Punishing the Poor contends that it is not the generic “risks and anxieties” of “the open, porous, mobile society of strangers that is late modernity” that have fostered retaliation against lower-class categories perceived as undeserving and deviant types seen as irrecuperable, but the specific social insecurity generated by the fragmentation of wage labor, the hardening of class divisions, the erosion of the established ethnoracial hierarchy guaranteeing an effective monopoly over collective honor to whites in the United States (and to nationals in the European Union). The sudden expansion and consensual exaltation of the penal state after the mid-1970s is not a culturally reactionary reading of “late modernity,’ but a ruling-class response aiming to redefine the perimeter and missions of Leviathan, so as to establish a new economic regime based on capital hypermobility and labor flexibility and to curb the social turmoil generated at the foot of the urban order by the public policies of market deregulation and social welfare retrenchment that are the core building blocks of neoliberalism.

The jobless poor, the masterless men and women who live in slums, basements, shelters, tent cities and, of course, on the streets of many cities, are fated to confront a bitter death as ‘freemen’ and ‘women’ or as prisoners within the vast prison apparatus that has grown these last 50 years. They are, however, artifacts produced by capital. As such, they also comprise signs that point to the barbarism of the age. The goal of our governors: To remove them from a shared everyday life and render to them faceless.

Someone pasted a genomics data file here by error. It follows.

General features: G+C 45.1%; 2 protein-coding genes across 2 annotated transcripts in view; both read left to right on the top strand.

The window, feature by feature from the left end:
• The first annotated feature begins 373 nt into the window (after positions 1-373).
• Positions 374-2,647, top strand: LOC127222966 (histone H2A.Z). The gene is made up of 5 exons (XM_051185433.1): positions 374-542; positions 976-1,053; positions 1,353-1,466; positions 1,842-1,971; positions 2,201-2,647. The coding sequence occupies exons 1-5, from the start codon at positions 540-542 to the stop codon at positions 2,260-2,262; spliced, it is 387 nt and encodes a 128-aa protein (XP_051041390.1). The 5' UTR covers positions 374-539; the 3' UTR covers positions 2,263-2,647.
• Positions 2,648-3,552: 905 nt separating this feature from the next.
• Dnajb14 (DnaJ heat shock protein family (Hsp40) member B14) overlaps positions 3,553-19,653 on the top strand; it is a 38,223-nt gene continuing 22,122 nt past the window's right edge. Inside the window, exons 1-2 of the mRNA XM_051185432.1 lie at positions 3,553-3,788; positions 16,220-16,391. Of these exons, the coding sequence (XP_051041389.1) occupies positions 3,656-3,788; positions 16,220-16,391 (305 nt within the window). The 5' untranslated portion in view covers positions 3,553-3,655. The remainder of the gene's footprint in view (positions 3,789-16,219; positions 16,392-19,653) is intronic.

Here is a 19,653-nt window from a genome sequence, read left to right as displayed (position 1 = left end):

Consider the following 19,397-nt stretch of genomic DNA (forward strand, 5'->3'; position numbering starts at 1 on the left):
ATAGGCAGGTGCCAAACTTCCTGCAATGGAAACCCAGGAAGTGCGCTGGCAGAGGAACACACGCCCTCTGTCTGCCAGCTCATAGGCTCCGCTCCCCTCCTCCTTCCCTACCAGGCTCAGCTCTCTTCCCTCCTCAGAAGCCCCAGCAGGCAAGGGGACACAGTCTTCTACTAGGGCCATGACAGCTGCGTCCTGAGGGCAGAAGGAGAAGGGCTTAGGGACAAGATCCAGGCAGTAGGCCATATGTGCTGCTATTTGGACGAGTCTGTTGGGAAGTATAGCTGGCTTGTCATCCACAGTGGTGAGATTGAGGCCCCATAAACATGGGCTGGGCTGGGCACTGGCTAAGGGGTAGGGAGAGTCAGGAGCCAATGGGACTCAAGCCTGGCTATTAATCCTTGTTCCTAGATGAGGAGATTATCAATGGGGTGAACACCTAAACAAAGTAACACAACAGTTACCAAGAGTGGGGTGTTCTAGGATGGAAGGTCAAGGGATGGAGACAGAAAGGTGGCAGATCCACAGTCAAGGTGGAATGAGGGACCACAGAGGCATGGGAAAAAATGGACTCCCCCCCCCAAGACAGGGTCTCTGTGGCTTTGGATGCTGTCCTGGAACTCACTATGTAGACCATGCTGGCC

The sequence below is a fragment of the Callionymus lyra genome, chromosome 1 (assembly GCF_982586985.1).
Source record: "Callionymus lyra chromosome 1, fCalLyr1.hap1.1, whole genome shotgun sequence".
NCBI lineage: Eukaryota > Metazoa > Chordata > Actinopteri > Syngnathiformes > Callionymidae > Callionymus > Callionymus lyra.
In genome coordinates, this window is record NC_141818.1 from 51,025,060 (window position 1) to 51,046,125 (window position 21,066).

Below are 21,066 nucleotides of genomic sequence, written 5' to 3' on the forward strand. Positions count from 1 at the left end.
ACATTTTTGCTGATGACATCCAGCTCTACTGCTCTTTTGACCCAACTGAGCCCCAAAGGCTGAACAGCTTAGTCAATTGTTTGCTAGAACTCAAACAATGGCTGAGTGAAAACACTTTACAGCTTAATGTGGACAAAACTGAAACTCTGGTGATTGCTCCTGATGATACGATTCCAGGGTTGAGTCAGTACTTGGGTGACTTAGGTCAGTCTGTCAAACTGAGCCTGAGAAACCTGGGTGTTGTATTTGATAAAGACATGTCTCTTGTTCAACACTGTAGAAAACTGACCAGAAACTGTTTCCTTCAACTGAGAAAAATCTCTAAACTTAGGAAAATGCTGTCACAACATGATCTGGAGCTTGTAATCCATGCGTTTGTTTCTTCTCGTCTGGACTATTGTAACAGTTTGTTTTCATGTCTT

Quote of the day

The Guardian reports that:

The White House is stepping up pressure on Congress to approve emergency measures that would reinstate payments to more than 1.3 million long-term unemployed Americans who saw their benefits cut three days after Christmas.

President Barack Obama’s chief internal economics adviser appeared on two Sunday talkshows to warn against failing to reintroduce payments for those who have been out of work for more than six months – while also indicating that the benefits programme could legitimately end when unemployment rates return to “normal”.